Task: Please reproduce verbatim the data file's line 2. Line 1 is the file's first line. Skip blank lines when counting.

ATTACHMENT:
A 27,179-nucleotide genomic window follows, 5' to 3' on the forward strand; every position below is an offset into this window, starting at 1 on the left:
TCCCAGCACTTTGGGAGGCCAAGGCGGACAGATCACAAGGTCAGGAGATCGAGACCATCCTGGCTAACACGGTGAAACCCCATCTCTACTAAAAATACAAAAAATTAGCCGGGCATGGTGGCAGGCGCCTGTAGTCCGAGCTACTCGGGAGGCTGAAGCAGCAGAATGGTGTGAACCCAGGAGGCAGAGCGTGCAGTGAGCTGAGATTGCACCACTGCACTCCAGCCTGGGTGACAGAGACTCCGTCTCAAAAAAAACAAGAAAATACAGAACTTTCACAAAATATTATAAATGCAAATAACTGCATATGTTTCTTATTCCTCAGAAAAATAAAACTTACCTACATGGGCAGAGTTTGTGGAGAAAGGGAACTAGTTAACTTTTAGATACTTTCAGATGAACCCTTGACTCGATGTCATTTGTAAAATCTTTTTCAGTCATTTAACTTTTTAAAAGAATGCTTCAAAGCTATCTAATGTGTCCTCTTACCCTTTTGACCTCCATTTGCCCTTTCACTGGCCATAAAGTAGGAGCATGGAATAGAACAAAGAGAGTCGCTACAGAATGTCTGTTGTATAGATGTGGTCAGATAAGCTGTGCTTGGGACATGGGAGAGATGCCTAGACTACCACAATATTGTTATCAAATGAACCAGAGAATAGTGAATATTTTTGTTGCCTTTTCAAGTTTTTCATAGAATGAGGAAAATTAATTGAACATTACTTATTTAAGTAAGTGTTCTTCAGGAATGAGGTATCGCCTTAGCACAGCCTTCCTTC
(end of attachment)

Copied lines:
TCCCAGCACTTTGGGAGGCCAAGGCGGACAGATCACAAGGTCAGGAGATCGAGACCATCCTGGCTAACACGGTGAAACCCCATCTCTACTAAAAATACAAAAAATTAGCCGGGCATGGTGGCAGGCGCCTGTAGTCCGAGCTACTCGGGAGGCTGAAGCAGCAGAATGGTGTGAACCCAGGAGGCAGAGCGTGCAGTGAGCTGAGATTGCACCACTGCACTCCAGCCTGGGTGACAGAGACTCCGTCTCAAAAAAAACAAGAAAATACAGAACTTTCACAAAATATTATAAATGCAAATAACTGCATATGTTTCTTATTCCTCAGAAAAATAAAACTTACCTACATGGGCAGAGTTTGTGGAGAAAGGGAACTAGTTAACTTTTAGATACTTTCAGATGAACCCTTGACTCGATGTCATTTGTAAAATCTTTTTCAGTCATTTAACTTTTTAAAAGAATGCTTCAAAGCTATCTAATGTGTCCTCTTACCCTTTTGACCTCCATTTGCCCTTTCACTGGCCATAAAGTAGGAGCATGGAATAGAACAAAGAGAGTCGCTACAGAATGTCTGTTGTATAGATGTGGTCAGATAAGCTGTGCTTGGGACATGGGAGAGATGCCTAGACTACCACAATATTGTTATCAAATGAACCAGAGAATAGTGAATATTTTTGTTGCCTTTTCAAGTTTTTCATAGAATGAGGAAAATTAATTGAACATTACTTATTTAAGTAAGTGTTCTTCAGGAATGAGGTATCGCCTTAGCACAGCCTTCCTTC